Monday, July 21, 2008
Melvin sparks // Knight school // Stick team // Hoofing it
I've enjoyed Paper Thin Walls' Listening Party feature for a while--basically they post a stream of a band's new album and then the members comment on each track--but the new Melvins one has to be the most fascinating yet. Obviously I'm biased, because there are few bands in the universe I'd rather read about, but this strikes me as one of the more laid-back and candid--not to mention technically insightful--Melvins interviews I've ever read. It's fascinating to get Buzz's perspective on the construction of drum parts. And Dale Crover (above, I suspect in high school), who always seemed to be a pretty funny guy, gets in some nice, sly humor; the concluding anecdote is priceless. As I had mentioned previously, the new 'Vins is indeed one of the finer discs I've heard this year. Sort of like a 45-degree turn in each direction away from 2006's (A) Senile Animal (which itself might be the strongest, most re-listenable heavy record of the aughts).
P.S. Definitely, definitely check out the List. Part. feature (the stream has sadly been discontinued, but go here for some songs, including the devastating "My Good Luck") for Miles Benjamin Anthony Robinson's new one. I'm hesitant to ride this already overcrowded wave of hype (past a certain point, it seems to me that further gushing only serves to prime an artist for a coming backlash), but this gentlemen is outstandingly talented. Gently psychedelic, world-weary roots pop with genuine flavors of Neil (those doomy, dirgey chords) and Bob (that rambling hick-hop delivery) but more straightforwardly catchy than either. Strong, strong stuff. Fun Fact: MBAR used to be in a band with Phil Kennedy, the monster drummer of local math-metal strike force Maw.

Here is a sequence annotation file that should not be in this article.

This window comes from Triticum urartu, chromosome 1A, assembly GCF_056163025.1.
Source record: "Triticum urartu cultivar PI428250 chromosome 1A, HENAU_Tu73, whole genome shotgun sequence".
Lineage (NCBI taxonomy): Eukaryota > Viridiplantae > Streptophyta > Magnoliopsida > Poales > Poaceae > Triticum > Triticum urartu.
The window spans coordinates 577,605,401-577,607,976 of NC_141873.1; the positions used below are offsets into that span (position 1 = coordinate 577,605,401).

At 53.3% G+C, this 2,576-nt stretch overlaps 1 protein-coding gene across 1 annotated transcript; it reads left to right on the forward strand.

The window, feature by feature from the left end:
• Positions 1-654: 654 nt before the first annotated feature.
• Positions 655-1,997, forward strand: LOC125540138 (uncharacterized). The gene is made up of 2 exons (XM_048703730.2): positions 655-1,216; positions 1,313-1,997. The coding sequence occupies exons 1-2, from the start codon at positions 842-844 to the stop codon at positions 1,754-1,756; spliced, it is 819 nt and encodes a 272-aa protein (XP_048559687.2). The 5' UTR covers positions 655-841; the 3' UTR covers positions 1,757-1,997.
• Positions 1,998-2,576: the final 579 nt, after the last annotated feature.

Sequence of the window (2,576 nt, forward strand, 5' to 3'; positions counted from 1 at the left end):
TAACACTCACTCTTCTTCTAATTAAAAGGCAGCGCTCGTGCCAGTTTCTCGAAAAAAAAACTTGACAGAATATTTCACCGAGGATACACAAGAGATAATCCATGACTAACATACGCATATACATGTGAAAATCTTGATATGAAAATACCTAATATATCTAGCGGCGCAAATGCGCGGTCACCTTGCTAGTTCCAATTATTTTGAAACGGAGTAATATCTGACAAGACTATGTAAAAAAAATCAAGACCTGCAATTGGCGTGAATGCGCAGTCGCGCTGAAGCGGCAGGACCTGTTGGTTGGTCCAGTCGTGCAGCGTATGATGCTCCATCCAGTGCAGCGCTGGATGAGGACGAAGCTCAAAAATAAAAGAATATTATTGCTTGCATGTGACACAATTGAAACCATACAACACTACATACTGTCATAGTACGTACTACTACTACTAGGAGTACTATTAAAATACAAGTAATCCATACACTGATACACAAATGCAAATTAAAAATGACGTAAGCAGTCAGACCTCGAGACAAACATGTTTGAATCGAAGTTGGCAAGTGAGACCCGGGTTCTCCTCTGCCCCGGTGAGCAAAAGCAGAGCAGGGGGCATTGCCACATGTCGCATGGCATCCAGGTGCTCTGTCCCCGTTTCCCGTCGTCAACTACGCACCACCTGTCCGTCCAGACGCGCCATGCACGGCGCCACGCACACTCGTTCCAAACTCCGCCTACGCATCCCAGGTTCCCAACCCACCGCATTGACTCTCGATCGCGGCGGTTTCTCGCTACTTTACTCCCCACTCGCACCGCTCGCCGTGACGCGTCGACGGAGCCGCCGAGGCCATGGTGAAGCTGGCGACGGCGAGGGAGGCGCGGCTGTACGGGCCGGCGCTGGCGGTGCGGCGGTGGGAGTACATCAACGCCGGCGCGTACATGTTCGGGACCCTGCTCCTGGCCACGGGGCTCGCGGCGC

The Dark Knight raises a few questions that are probably best expressed in a Jerry Seinfeld-style "What's the deal...?" harangue. Imagine his voice, etc.
1) What's the deal with Christian Bale's Batman voice?
[Seriously, though, he sounds like that absurdly clenched "This summer..." voice you always hear on the beginning of movie previews. Times 1000.]
2) What's the deal with the script's nosedive into cheesy bombast near the end?
[I feel really, really sorry for Gary Oldman, having been tapped to deliver that stupefyingly ridiculous concluding monologue.]
3) What's the deal with the lamely one-dimensional supporting cast?
[Aaron Eckhart almost made it over the top with his schoolboy naivete, but Morgan Freeman, Maggie Gyllenhaal, Oldman and all of those guys playing the mobsters have an outstanding amount of explaining to do. Not that it's not at least 50% the fault of the screenplay.]
Let's face it, though, the film couldn't be any more critic-proof. You *are* going for Heath Ledger and you *will* love every scene he's in. Though I was little freaked out by *his* vocal register as well--it sounded weirdly like he was actually trying to imitate Jack Nicholson at times. There's no contest really: This Joker is 1000 times more psychotic, fucked up, genuinely terrifying and *modern* than Jack's was. It's too bad that the rest of the movie fails to transcend basic superhero-flick stiffness.
(There will always be a place in my heart for the original Tim Burton Batman. Bale is a poor substitute for Keaton's ultra-awkward, hilariously self-deprecating Bruce Wayne [see above]. Anyone remember the armory sequence early in the film? ["Cause I bought it in Japan," etc.] Timeless. Also: Robert Wuhl as Alexander Knox? Forget about it. The Dark Knight doesn't have a single role that nuanced and it was really just a bit part!)
Also: This weekend, I laid nonvirtual eyes on the world's largest hockey stick, in Eveleth, Minnesota. Long, long story...
Also: Deerhoof live in Prospect Park--which I previewed--can be heard in gloriously unglitchy streaming audio here.Only the math-rock nerds will notice, but the recent addition of Ed Rodriguez to 'Hoof reunites the classic Dieterich/Rodriguez guitar tandem from Colossamite and Gorge Trio (well, Gorge Trio never really broke up, but still...)! The sound is a little unpunchy, but totally clear and the performance doesn't disappoint (neither does the forthcoming Offend Maggie record, which I've heard snippets of).